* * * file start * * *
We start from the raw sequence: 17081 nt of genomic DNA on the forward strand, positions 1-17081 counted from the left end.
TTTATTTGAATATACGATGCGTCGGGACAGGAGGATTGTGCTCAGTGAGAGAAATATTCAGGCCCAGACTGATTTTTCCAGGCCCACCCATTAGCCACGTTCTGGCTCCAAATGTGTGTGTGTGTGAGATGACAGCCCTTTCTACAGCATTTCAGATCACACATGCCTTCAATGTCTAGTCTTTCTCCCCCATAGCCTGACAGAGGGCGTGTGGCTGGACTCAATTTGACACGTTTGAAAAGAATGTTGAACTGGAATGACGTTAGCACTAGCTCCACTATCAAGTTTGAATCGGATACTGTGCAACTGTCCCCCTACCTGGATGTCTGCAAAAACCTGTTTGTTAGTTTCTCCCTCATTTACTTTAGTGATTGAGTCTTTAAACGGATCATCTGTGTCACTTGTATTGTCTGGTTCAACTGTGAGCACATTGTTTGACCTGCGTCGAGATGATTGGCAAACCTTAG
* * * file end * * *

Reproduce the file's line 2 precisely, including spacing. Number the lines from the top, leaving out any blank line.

TTTATTTGAATATACGATGCGTCGGGACAGGAGGATTGTGCTCAGTGAGAGAAATATTCAGGCCCAGACTGATTTTTCCAGGCCCACCCATTAGCCACGTTCTGGCTCCAAATGTGTGTGTGTGTGAGATGACAGCCCTTTCTACAGCATTTCAGATCACACATGCCTTCAATGTCTAGTCTTTCTCCCCCATAGCCTGACAGAGGGCGTGTGGCTGGACTCAATTTGACACGTTTGAAAAGAATGTTGAACTGGAATGACGTTAGCACTAGCTCCACTATCAAGTTTGAATCGGATACTGTGCAACTGTCCCCCTACCTGGATGTCTGCAAAAACCTGTTTGTTAGTTTCTCCCTCATTTACTTTAGTGATTGAGTCTTTAAACGGATCATCTGTGTCACTTGTATTGTCTGGTTCAACTGTGAGCACATTGTTTGACCTGCGTCGAGATGATTGGCAAACCTTAG